May 1, 2013; Kansas City, MO, USA; Tampa Bay Rays starting pitcher Jeremy Hellickson (58) delivers a pitch in the first inning of the game against the Kansas City Royals at Kauffman Stadium. Mandatory Credit: Denny Medley-USA TODAY Sports

Rays Game 46 Preview: Command the Critical Concern for Jeremy Hellickson


By all accounts, Jeremy Hellickson should be having a career year right now. His curveball has joined with his fastball and changeup to give him three plus pitches. And in large part because of that, Hellickson is setting career bests for strikeouts per nine innings (7.4) and walks per 9 innings (2.7). He’s throwing more strikes than ever (64% of his pitches), allowing less contact (75% of the swings against him), and his 4.03 xFIP is the best of his career. What’s missing? His command.

Hellickson has allowed a scary 1.6 HR/9 and 23% line drive percentage as he just keeps missing with his fastball and other pitches. Known for his ability to locate his pitches right on the edges of the zone, Hellickson has somehow lost that on his fastball, allowing nearly three times as many flyballs than groundballs on his fastball, the worst mark of his career. On his changeup, it has been very good overall, but he is making mistakes with it and allowing too much hard contact as he’s relying on it too much knowing he can’t locate his fastball. Hellickson’s batting average on balls in play this year is .287, right around league average, after registering at .224 and .264 the last two years, and that could be viewed as regression to the mean. It’s not–Hellickson is just failing to execute his pitches consistently enough, leading to hard contact. It has little to do with luck.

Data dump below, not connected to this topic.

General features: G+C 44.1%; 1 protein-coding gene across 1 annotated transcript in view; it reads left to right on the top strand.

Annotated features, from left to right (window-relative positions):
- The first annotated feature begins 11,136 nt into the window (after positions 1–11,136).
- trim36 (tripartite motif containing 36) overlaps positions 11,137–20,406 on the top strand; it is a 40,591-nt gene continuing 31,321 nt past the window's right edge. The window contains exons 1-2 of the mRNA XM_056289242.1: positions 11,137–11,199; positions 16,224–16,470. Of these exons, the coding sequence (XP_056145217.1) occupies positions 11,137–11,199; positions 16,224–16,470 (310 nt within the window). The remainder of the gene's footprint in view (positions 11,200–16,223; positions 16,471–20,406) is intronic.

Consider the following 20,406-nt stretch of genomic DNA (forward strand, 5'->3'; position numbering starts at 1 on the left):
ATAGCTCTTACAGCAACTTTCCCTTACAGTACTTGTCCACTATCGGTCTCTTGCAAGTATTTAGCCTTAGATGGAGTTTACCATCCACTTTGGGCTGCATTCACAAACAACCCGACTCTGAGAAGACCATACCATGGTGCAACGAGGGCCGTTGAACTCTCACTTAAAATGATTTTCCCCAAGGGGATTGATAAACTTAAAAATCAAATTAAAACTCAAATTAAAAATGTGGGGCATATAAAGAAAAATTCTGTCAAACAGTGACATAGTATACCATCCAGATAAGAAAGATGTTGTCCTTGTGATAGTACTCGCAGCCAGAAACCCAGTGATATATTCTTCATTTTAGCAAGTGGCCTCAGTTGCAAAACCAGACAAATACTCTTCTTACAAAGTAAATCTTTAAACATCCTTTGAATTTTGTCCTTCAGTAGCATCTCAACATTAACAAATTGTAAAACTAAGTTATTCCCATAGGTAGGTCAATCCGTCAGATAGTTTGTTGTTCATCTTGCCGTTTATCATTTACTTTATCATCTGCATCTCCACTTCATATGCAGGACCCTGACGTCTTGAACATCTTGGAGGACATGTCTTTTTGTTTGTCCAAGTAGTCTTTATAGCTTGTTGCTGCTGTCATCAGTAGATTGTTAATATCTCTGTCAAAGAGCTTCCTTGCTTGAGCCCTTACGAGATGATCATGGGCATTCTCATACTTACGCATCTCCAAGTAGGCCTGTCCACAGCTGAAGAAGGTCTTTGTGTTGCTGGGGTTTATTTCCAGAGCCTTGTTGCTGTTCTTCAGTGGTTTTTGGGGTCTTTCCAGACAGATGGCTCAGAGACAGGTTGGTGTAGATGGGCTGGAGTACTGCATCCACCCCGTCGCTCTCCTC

How can Hellickson fix this? He just has to find a way to get his fastball command back on track to set up his entire repertoire, and his home run and line drive rates will go down along with his ERA. His pitches are moving as dynamically as ever and he’s throwing them for strikes, and now he just has to do a better job spotting them down in the zone and on the corners to beat major league hitters on a more regular basis. His entire career, Hellickson’s command has been one of the reasons he has stood out as a pitcher. If he can just return to that, he will absolutely fine. And if he can get his command back on track, that career year we were talking about above may just be in the works.

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